There have been calls for both Norma Foley and Simon Harris to come before the Dáil and explain how they will rectify the Leaving Cert error.
Opposition TDs say the current "omnishambles" with the calculated grades process has highlighted an ongoing issue with transparency in the department.
Sinn Féin's education spokesman Donnchadh Ó Laoghaire said the news has come on top of a "brutal year" for students.
"It's unacceptable. It has been a brutal year for Leaving Cert students and this is heaping more uncertainty onto that. I feel sorry for students looking at this now and not knowing whether they've been affected," he said.
"What needs to happen is for the minister (Foley) to come before the Dáil as early as possible."
He said that hearing should take place as early as tomorrow, questioning how the minister could find out a week ago and not reveal the news until Wednesday afternoon.
"The lack of transparency is shocking, and we need to hear how this has been dealt with," he said.
Gary Gannon, the Social Democrats spokesperson for education, likewise, demanded an explanation as to why the Government took a full week to confirm that two errors had been identified.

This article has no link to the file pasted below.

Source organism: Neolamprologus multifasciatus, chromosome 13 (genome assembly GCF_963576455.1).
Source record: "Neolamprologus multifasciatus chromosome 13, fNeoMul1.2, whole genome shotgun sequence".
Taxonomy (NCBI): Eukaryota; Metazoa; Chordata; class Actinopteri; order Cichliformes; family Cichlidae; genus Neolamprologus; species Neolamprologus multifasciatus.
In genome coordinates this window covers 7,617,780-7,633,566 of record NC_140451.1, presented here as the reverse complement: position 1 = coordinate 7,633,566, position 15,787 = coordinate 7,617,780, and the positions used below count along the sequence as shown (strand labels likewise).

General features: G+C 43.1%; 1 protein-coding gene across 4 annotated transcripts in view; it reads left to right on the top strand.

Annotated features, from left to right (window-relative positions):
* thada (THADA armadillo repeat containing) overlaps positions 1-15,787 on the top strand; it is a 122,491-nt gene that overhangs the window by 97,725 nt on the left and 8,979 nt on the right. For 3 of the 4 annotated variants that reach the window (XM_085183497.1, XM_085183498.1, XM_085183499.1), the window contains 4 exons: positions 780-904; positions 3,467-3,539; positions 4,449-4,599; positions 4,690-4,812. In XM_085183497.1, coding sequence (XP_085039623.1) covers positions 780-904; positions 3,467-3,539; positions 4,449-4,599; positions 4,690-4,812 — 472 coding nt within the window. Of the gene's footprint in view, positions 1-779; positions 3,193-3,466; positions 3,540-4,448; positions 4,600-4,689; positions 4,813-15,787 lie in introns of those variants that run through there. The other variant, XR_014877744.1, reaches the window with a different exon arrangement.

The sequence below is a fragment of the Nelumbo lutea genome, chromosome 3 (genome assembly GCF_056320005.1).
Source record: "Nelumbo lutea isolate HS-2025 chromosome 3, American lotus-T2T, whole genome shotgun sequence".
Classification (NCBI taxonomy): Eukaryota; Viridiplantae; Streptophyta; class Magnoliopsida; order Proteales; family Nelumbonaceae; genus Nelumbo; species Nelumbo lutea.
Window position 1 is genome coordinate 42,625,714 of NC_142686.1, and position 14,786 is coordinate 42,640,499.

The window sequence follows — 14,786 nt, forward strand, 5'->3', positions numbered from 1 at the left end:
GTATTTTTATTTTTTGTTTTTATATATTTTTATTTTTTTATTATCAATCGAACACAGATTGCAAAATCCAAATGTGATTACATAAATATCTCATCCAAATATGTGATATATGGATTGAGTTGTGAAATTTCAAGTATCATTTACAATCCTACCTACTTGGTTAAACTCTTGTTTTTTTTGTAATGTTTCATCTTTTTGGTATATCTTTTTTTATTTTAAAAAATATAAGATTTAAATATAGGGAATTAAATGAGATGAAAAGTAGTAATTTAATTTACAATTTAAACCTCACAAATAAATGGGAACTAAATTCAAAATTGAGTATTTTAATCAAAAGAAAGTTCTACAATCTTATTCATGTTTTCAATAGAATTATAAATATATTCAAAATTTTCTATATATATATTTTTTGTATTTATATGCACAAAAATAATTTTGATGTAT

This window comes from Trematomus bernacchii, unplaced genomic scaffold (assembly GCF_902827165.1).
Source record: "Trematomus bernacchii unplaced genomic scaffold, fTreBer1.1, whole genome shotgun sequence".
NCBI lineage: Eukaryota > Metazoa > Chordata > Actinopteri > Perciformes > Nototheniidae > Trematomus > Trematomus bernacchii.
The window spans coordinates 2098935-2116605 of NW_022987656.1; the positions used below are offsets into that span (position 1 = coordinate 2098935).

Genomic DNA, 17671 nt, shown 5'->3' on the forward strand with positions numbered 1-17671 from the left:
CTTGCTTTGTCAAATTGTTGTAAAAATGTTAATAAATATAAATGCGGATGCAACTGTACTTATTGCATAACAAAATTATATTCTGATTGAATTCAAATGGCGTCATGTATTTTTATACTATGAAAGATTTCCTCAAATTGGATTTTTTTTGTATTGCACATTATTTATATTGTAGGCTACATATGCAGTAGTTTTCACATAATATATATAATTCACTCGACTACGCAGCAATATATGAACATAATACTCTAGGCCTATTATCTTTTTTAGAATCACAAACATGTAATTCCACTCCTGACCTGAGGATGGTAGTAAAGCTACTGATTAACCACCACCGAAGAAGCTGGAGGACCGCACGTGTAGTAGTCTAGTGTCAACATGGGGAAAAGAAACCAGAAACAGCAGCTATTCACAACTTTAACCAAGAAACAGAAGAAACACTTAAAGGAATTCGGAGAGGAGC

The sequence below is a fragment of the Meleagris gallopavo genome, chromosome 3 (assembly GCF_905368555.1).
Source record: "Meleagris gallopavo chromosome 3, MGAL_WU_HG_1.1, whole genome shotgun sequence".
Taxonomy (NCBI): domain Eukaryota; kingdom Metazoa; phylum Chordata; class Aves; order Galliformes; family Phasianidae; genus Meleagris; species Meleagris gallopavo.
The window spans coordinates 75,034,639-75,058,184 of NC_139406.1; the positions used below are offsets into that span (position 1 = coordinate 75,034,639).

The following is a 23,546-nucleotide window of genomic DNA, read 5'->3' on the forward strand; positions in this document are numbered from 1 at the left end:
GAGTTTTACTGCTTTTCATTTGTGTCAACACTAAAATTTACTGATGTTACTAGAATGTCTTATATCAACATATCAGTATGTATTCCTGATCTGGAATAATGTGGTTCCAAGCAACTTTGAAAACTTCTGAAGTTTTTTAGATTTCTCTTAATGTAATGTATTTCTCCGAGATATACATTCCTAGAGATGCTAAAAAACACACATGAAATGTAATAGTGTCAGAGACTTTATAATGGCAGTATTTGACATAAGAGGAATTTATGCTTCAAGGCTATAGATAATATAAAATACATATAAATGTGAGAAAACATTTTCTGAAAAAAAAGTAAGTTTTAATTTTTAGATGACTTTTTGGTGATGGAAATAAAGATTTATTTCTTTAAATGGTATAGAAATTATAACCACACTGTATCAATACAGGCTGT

"It simply beggars belief that the Government has known about these errors for a week but kept students in the dark as it scrambled to deal with the crisis," he said.
“The minister needs to extend the deadline for students wishing to apply to sit the traditional Leaving Certificate, which is supposed to be this Friday. In addition, round three CAO offers, which are due tomorrow, need to be postponed until there is further clarity.
"It is imperative that the minister, the CAO and institutions outline quickly what options students have."
Labour's Aodhán Ó Ríordáin said he was astounded by the matter, calling it, "yet another foul-up," while his colleague and spokesperson for higher education senator Anne Hoey said said Mr Harris needs to "clear his schedule" to stand for questioning in the Dáil and Seanad.
"The minister also needs to clarify whether he will make a commitment that for those students who should have been offered a higher place on a competitive course such as medicine, nursing or primary school teaching that a place will be held for them next year if they are unable to enter the course this year," she said.
Aontú Leader Peadar Tóibín noted: "In the same week that a Fianna Fáil senator sought to call in the army to be used against Galway students, they are again at the wrong end of the government’s education omnishambles”.